‘According to the Criminal Procedural Code, each evidence statement must be checked and positively confirmed before a charge is made’, says Olga Shvarts, a consultant at the World Bank who previously worked as an advisor to the Russian Parliament’s legislative committee and took part in the drafting of the revised Criminal Procedural Code. ‘This is a simple enough business, but it gives the police the right to conduct an investigation, including the recording of phone conversations, for example, without any intention of going ahead with a charge – they can then report that the evidence was not confirmed, but they will have got the information they were looking for.’
At present there are eight agencies in Russia that can conduct operational investigations: the Interior Ministry (MVD), the FSB, the Federal Protective Service, the Foreign Intelligence Service, Customs and Excise, The Federal Antidrug Agency, the Federal Prisons Service (FSIN) and the Main Intelligence Directorate of the General Staff (GRU). In the last few years several of them have expanded their powers of surveillance. We wrote in February about regional FSIN directorates buying sophisticated SORM (System for Operative Investigative Activities) technology systems that can intercept both telephone and internet traffic. It was not then clear, however, why an agency responsible for prisons and labour colonies should be laying cables to telephone exchanges and thereby gaining access to the phone conversations of an entire city.
'At present there are eight agencies in Russia that can conduct operational investigations: the Interior Ministry (MVD), the FSB, the Federal Protective Service, the Foreign Intelligence Service, Customs and Excise, The Federal Antidrug Agency, the Federal Prisons Service (FSIN) and the Main Intelligence Directorate of the General Staff (GRU)'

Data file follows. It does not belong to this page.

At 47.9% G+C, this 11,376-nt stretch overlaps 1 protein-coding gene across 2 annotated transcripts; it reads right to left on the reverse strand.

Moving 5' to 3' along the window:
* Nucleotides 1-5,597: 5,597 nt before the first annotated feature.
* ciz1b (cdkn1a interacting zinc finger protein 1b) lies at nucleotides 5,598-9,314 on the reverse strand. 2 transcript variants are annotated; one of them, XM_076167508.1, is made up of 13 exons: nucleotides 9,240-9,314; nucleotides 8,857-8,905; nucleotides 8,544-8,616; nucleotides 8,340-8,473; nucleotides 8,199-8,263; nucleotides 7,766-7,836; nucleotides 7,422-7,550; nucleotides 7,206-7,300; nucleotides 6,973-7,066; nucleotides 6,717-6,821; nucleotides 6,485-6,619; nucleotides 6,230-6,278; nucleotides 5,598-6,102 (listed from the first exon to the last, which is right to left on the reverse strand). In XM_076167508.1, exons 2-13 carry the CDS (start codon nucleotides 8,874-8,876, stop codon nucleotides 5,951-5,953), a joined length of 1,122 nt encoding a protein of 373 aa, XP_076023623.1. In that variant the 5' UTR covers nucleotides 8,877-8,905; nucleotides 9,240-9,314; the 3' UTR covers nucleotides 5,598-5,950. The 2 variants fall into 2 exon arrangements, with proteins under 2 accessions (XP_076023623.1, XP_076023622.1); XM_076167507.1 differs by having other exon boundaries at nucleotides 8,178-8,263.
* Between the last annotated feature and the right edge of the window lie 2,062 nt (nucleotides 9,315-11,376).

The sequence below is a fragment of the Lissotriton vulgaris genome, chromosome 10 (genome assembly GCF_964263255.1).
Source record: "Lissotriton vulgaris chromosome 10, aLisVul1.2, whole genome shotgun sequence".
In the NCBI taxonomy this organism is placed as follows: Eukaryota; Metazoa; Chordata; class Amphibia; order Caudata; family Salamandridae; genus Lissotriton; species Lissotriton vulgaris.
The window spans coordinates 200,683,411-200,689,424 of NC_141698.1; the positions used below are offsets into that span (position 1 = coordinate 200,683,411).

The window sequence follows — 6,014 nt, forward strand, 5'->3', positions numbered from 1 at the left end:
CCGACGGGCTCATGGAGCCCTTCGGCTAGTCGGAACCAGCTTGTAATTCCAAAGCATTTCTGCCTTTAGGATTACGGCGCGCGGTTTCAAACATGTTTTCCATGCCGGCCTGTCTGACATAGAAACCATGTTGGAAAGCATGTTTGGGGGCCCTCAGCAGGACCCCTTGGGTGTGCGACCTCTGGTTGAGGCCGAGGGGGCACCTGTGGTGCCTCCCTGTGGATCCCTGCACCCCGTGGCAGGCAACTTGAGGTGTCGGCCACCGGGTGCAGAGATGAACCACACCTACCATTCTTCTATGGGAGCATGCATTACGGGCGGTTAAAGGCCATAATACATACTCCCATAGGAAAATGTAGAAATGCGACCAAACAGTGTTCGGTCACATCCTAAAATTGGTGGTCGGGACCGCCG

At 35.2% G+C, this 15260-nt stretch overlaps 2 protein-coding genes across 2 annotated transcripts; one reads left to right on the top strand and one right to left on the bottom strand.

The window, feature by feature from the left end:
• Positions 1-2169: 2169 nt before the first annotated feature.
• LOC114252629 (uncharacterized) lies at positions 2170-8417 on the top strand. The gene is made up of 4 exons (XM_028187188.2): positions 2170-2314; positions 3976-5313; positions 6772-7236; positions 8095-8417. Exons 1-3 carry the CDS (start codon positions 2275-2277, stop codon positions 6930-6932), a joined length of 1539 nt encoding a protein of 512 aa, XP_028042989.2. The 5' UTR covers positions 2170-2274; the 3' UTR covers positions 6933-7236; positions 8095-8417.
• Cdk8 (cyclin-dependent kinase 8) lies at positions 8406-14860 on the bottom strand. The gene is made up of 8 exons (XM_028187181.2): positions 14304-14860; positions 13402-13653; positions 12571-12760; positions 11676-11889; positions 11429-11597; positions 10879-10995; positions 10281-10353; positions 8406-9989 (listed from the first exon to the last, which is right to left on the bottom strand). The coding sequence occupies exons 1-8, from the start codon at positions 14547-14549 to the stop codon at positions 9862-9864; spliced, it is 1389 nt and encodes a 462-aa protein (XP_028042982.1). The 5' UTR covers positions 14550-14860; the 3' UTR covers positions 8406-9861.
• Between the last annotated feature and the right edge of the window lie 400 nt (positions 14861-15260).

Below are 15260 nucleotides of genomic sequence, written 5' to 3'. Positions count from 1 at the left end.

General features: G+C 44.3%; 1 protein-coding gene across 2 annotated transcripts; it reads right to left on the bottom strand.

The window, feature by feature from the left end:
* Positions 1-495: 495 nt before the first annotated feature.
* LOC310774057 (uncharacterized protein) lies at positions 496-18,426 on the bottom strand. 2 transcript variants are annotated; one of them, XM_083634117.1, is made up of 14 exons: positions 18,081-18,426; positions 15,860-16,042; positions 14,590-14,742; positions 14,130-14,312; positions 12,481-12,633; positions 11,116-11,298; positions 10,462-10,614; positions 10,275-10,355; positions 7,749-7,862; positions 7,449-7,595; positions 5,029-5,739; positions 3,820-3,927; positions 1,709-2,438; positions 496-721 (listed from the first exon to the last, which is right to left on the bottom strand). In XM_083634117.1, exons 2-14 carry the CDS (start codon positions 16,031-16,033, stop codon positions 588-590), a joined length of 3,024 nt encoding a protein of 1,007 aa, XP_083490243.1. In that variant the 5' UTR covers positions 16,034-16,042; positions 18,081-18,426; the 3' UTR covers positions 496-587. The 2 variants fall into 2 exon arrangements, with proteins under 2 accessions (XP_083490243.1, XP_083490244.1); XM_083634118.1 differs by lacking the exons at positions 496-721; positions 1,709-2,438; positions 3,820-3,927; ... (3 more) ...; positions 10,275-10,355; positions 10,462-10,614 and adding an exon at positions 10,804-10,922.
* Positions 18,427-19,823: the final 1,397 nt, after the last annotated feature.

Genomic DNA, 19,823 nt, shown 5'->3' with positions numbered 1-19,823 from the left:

'At present there are eight agencies in Russia that can conduct operational investigations: the Interior Ministry (MVD), the FSB, the Federal Protective Service, the External Intelligence Service, Customs and Excise, The Federal Antidrug Agency, the Federal Prisons Service (FSIN) and the Main Intelligence Directorate of the General Staff (GRU).'
We have now found out how FSIN managed to gain authorisation to tap phones beyond the limits of its penal institutions. In 2011 new legislation designed to cut Russia’s prison population introduced new forms of punishment, such as community service, for less serious crime. In December 2011 existing legislation was altered to allow local FSIN departments to carry out operational-investigative activity when ‘enforcing punishments where convicted criminals are not kept in isolation from society’.
The growth in legal phone and email hacking is also linked to the development of new technology. Vladimir Ovchinsky, deputy chair of the ‘Union of Criminal Investigators and Criminologists’ and former head of Interpol’s Russian bureau, thinks it reflects an improvement in the hardware and software available to law enforcement agencies, and says the published figures do not give the whole picture, since they do not include Intelligence and Counterintelligence activity which does not show up in any statistics.
The increased surveillance powers enjoyed by the security services, coupled with generous funding by the Finance Ministry; the expansion of the list of situations where hacking is authorised and the impact of new technology – all this has led to a doubling of phone and email hacking over the last five years. So does this mean that the government is intensifying police surveillance of law abiding Russian citizens?
Has the Genie been let out of the bottle?